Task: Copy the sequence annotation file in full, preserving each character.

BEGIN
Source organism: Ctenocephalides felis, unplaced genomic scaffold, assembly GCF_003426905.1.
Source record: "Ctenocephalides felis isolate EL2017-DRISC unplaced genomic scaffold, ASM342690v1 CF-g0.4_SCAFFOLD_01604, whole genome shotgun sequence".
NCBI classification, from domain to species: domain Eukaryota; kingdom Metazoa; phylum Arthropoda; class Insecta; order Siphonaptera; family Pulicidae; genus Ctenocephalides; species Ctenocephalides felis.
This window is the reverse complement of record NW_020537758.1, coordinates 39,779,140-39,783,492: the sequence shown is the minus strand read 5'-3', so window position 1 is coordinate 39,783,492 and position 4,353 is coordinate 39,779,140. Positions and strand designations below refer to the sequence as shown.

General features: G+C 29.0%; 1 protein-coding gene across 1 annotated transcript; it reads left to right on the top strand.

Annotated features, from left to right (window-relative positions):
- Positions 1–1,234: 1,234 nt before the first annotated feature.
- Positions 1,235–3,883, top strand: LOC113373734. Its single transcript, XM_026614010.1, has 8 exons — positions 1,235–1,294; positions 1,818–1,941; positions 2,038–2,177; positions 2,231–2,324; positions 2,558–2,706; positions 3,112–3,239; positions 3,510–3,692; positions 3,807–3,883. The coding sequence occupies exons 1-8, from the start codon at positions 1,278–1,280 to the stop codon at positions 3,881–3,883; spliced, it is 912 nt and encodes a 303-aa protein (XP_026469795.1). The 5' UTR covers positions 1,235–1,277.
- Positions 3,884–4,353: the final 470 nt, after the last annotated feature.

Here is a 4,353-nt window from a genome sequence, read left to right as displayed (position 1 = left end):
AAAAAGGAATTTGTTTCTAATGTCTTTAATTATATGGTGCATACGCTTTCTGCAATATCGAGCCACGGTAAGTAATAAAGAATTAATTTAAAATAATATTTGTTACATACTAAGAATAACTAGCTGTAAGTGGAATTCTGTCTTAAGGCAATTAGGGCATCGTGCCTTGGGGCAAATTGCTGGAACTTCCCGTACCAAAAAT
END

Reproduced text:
Source organism: Ctenocephalides felis, unplaced genomic scaffold, assembly GCF_003426905.1.
Source record: "Ctenocephalides felis isolate EL2017-DRISC unplaced genomic scaffold, ASM342690v1 CF-g0.4_SCAFFOLD_01604, whole genome shotgun sequence".
NCBI classification, from domain to species: domain Eukaryota; kingdom Metazoa; phylum Arthropoda; class Insecta; order Siphonaptera; family Pulicidae; genus Ctenocephalides; species Ctenocephalides felis.
This window is the reverse complement of record NW_020537758.1, coordinates 39,779,140-39,783,492: the sequence shown is the minus strand read 5'-3', so window position 1 is coordinate 39,783,492 and position 4,353 is coordinate 39,779,140. Positions and strand designations below refer to the sequence as shown.

General features: G+C 29.0%; 1 protein-coding gene across 1 annotated transcript; it reads left to right on the top strand.

Annotated features, from left to right (window-relative positions):
- Positions 1–1,234: 1,234 nt before the first annotated feature.
- Positions 1,235–3,883, top strand: LOC113373734. Its single transcript, XM_026614010.1, has 8 exons — positions 1,235–1,294; positions 1,818–1,941; positions 2,038–2,177; positions 2,231–2,324; positions 2,558–2,706; positions 3,112–3,239; positions 3,510–3,692; positions 3,807–3,883. The coding sequence occupies exons 1-8, from the start codon at positions 1,278–1,280 to the stop codon at positions 3,881–3,883; spliced, it is 912 nt and encodes a 303-aa protein (XP_026469795.1). The 5' UTR covers positions 1,235–1,277.
- Positions 3,884–4,353: the final 470 nt, after the last annotated feature.

Here is a 4,353-nt window from a genome sequence, read left to right as displayed (position 1 = left end):
AAAAAGGAATTTGTTTCTAATGTCTTTAATTATATGGTGCATACGCTTTCTGCAATATCGAGCCACGGTAAGTAATAAAGAATTAATTTAAAATAATATTTGTTACATACTAAGAATAACTAGCTGTAAGTGGAATTCTGTCTTAAGGCAATTAGGGCATCGTGCCTTGGGGCAAATTGCTGGAACTTCCCGTACCAAAAAT